The revered Mt. Rinjani, Indonesia’s second-highest mountain, dominates the north of Lombok. From mountain to coast is farmland, dotted with mosques and villages, home to the island’s three million people, most of whom are indigenous Sasak. Although it is only about 80 kilometers from one side of the island to the other, when driving the island seems larger, with the quality and chaos of the roads keeping the average speed down. Nevertheless, from Salaparang airport near the capital, Mataram, on the west coast, you can get anywhere in Lombok within a couple of hours: north to the resort strip of Senggigi and the legendary Gili islands; northeast to Rinjani and the rural retreat of Tetebatu; or south through the city of Praya to the beaches.
The drive is a picturesque tour of an agrarian lifestyle, through villages and towns and past people working the fields: rice, tobacco, coffee, corn. Lombok is the westernmost island of West Nusa Tenggara, officially the nation’s leastdeveloped province, which gets by on agriculture, tourism and overseas remittances from tens of thousands of migrant workers. If Lombok is going to be the “next Bali”, as some hype would have it, it has a good 25 years to catch up on.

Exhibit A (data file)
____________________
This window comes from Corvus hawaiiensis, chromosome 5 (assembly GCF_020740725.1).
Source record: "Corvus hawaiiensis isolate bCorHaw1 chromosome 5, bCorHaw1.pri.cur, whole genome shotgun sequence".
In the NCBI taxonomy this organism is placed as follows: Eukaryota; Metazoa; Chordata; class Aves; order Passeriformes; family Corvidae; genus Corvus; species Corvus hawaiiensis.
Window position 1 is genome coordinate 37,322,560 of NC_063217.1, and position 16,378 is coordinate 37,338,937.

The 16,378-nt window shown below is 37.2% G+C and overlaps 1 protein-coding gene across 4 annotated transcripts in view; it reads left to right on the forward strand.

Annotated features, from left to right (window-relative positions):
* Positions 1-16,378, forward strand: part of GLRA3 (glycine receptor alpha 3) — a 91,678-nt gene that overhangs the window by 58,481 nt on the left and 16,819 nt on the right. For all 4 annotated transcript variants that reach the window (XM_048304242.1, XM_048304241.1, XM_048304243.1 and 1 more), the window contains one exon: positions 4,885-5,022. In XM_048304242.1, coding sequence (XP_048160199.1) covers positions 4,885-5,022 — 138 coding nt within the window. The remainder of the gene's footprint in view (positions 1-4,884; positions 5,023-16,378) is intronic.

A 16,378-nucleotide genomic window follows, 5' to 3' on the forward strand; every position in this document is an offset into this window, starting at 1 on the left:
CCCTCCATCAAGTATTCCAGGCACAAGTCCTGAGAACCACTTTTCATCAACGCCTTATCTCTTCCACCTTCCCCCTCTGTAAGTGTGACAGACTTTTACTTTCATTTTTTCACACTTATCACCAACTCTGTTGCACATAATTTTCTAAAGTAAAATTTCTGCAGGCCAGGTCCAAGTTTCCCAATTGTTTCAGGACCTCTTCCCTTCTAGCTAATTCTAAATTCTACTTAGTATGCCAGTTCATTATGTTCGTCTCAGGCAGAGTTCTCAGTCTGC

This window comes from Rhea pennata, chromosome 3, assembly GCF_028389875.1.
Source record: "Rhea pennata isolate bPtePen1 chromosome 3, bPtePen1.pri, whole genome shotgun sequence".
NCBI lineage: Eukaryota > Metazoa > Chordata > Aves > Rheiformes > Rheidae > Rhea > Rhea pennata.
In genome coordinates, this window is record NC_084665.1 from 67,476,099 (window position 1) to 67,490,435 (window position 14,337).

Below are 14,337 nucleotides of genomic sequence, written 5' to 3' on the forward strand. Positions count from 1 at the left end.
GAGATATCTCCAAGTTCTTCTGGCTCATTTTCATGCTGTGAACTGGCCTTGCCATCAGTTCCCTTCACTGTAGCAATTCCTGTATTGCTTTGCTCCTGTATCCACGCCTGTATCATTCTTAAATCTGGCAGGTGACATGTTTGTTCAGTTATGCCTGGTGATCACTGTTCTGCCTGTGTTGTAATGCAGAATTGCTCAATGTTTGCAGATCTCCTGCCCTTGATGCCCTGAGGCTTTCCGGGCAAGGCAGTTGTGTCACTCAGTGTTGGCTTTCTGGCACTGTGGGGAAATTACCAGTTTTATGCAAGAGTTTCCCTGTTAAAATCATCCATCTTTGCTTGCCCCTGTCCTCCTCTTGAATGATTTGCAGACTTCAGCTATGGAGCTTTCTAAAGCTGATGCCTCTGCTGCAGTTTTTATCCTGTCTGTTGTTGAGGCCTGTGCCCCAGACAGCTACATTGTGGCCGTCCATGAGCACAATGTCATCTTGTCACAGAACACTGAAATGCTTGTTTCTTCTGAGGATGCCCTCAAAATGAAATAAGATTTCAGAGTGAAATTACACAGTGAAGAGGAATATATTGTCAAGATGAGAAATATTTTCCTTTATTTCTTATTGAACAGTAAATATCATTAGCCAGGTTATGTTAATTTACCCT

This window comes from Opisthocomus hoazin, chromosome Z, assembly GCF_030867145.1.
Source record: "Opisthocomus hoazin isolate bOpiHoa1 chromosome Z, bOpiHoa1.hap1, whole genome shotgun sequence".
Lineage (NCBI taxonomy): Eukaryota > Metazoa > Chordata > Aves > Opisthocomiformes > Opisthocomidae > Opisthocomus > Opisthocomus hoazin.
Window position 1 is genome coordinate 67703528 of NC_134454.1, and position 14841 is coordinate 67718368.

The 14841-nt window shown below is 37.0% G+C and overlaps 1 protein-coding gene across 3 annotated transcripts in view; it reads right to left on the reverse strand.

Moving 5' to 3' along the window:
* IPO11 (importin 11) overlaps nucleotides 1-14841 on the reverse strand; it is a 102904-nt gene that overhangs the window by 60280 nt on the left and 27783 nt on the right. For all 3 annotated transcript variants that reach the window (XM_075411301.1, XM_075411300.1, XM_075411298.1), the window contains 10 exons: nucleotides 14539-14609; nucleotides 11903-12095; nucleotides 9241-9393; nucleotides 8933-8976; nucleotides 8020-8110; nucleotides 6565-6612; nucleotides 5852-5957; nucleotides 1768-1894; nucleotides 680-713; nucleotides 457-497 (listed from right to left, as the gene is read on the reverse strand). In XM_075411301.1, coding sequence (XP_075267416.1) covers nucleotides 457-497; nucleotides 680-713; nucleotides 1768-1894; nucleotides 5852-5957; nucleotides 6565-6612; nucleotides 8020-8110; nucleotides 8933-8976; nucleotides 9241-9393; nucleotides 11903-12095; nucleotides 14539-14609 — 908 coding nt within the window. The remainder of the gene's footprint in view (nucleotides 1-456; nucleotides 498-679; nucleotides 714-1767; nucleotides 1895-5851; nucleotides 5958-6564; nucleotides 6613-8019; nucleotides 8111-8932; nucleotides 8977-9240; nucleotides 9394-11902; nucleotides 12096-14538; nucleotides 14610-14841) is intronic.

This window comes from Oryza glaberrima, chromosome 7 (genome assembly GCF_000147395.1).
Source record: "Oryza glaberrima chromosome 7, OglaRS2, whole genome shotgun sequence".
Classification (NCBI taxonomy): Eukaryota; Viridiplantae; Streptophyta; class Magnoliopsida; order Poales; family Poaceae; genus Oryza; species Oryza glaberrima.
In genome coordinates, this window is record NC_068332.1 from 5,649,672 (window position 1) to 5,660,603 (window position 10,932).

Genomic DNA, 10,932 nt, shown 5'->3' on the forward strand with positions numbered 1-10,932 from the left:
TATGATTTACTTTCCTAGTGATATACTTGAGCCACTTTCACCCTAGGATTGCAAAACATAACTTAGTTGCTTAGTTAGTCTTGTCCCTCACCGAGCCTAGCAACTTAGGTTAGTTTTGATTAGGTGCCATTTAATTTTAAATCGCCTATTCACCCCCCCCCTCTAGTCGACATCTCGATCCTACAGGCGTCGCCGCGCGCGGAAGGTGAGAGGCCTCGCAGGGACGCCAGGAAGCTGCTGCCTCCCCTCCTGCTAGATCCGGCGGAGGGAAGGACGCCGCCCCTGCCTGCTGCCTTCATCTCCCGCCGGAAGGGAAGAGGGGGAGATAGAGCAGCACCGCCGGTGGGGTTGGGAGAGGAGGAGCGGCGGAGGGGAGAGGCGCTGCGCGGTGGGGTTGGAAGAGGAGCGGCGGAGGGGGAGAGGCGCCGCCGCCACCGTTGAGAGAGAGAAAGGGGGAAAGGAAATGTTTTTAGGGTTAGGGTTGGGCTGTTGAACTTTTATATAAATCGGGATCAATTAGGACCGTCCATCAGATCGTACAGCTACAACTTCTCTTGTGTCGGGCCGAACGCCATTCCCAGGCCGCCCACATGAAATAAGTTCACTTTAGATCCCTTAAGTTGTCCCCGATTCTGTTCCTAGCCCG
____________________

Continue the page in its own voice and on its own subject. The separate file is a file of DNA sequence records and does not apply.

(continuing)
But its secret to closing some of that gap lies on an empty expanse near Praya, where ant lines of trucks kick up dust and a small roadside sign hints that here is the future of Lombok – here, PT Angkasa Pura II is building an international airport. The airport has been talked about for eons, but with construction finally underway, it could be operational in a couple of years. This airport, designed to handle three times as many passengers as the current one, will also help ease the burden on Denpasar, landing tourists here and shuttling them across the strait.
Complementing the development is a new road: a highway to the capital, northwestern tourist attractions and the fast boat to Bali. It is an even shorter trip to the beaches and future resorts down south.